A prolonged clash on Sunday evening between hundreds of civilians brandishing bricks, rocks and knives against armed police in China’s remote northwest region of Xinjiang, left 140 dead and over 800 injured.
This was the worst ethnic riot in China since Tibetan protests against Chinese rule spread on the streets of Lhasa last March. The official death toll of 140 also makes it the deadliest demonstration to have erupted anywhere in China since years.
Hundreds were arrested after the bloodbath on the streets of Urumqi, the capital of Xinjiang, where rioters also torched 261 vehicles and ransacked property. Officials blamed exiled ethnic Uighur separatists for instigating the riot through Internet.
After Tibet, oil-rich Xinjiang which also borders parts of India, Pakistan and Afghanistan, is China’s most politically sensitive expanse of territory. The region witnessed a series of separatist attacks before the Beijing Olympics last year.
Xinjiang is the homeland of about eight million ethnic Uighurs, a Turkic-speaking Muslim minority, a section of whom complain that the government stifles their cultural traditions. Xinjiang simmers with an uneasy calm between the Uighurs and a dominating influx of Han Chinese.
The Sunday rampage initially began as a gathering of locals in the city-centre of Urumqi to demand an inquiry into an ethnic clash at a toy factory in south China in June, which had left two Uighurs dead.
Media reports were not clear how the Sunday demonstration turned into a riot. Initial government reports on Sunday had estimated the death toll at three. It was revised to 140 only by Monday afternoon.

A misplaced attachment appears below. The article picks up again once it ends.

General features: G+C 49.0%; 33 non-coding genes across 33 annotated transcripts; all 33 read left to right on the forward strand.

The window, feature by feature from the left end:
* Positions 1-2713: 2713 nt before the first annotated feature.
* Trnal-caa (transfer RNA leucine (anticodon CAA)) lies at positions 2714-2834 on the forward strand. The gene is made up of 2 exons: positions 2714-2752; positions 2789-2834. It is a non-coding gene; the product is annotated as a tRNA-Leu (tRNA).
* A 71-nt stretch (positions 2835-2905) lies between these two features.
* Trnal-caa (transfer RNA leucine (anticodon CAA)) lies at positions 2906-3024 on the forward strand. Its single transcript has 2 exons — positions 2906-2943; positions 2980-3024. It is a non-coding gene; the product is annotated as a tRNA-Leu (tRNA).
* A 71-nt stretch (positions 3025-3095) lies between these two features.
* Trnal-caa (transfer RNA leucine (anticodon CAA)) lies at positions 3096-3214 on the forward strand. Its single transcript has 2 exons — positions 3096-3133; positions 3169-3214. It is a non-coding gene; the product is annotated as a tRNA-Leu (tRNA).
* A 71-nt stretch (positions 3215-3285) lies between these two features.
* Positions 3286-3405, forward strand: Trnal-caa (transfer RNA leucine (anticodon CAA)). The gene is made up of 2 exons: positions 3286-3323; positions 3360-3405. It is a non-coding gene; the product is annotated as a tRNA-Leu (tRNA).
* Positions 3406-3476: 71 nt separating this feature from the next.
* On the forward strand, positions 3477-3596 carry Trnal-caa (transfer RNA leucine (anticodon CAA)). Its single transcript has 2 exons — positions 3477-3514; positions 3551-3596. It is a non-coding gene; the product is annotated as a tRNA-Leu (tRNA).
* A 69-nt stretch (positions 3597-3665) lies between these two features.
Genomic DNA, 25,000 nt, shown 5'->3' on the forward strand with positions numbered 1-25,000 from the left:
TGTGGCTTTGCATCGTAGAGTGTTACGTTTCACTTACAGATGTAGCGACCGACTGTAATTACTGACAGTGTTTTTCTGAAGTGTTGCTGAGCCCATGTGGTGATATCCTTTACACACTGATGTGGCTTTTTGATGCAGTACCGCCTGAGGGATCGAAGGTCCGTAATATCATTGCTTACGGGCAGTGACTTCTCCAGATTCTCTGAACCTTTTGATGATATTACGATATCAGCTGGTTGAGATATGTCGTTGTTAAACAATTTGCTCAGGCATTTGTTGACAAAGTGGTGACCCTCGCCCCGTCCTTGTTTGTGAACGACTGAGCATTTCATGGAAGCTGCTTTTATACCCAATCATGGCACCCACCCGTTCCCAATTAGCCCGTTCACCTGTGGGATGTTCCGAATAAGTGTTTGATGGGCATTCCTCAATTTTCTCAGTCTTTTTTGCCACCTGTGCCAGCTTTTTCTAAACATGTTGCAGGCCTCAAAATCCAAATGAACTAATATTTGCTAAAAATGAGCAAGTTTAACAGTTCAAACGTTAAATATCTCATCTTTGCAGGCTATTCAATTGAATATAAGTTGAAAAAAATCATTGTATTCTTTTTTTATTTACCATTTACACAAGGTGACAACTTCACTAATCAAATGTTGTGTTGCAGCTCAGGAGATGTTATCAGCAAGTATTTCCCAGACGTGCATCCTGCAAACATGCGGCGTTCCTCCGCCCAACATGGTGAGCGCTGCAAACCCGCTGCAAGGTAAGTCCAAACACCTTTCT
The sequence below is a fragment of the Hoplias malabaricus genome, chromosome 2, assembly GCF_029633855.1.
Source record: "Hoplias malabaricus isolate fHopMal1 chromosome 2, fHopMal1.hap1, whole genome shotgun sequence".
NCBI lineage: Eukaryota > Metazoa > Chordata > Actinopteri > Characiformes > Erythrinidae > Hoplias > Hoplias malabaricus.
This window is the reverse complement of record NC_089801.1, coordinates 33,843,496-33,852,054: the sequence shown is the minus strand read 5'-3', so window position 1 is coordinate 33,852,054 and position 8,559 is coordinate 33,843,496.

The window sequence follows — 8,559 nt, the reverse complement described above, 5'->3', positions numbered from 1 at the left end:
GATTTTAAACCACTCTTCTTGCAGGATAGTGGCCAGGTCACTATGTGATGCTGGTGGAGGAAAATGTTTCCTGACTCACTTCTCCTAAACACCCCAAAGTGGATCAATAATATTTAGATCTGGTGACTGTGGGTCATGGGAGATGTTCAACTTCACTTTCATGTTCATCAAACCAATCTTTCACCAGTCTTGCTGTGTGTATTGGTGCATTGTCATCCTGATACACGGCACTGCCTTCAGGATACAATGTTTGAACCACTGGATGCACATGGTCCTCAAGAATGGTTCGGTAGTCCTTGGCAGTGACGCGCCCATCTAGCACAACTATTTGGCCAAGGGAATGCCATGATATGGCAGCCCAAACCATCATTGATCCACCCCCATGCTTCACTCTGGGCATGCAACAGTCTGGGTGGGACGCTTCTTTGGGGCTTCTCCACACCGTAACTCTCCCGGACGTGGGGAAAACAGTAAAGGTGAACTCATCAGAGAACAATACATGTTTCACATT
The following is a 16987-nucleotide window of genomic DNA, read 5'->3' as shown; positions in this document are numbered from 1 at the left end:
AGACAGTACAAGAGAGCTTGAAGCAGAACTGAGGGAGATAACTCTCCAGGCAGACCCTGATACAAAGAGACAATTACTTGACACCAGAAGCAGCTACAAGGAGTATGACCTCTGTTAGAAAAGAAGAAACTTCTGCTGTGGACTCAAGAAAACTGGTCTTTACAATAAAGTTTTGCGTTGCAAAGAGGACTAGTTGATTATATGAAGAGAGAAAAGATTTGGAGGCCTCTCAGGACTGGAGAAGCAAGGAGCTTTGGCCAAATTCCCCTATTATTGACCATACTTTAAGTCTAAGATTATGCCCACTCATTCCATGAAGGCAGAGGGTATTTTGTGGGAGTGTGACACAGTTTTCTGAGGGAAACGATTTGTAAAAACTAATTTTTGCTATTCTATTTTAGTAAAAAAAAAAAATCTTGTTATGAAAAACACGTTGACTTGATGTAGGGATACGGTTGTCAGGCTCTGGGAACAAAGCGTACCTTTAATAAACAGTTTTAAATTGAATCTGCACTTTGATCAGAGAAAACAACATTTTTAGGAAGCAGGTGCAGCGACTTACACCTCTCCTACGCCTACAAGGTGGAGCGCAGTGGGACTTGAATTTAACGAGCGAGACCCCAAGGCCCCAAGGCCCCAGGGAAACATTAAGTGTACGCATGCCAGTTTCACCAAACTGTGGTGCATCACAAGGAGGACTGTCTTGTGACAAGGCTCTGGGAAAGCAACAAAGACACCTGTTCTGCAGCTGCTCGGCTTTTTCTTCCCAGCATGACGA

The regional government said the riot was instigated by exiled separatists of the World Uighur Congress led by an Uighur businesswoman Rebiya Kadeer in the US. “It was a crime of violence that was premeditated and organised,” Nur Bekri, chairman of the Xinjiang regional government, said in a televised speech on Monday.
“It began as a peaceful assembly. There were thousands of people shouting to stop ethnic discrimination, demanding an explanation,” Dilxat Raxit, a spokesman for the World Uighur Congress, told Reuters from exile in Sweden. “They are tired of suffering in silence.”
Last year in the run-up to the Beijing Olympics, Xinjiang saw a marked increase in attacks on police and government sites.
The rage in Urumqi has flared at a time when Beijing wants to project an image of domestic stability ahead of October 1, when grand celebrations will mark the 60th anniversary of the founding of the People’s Republic of China.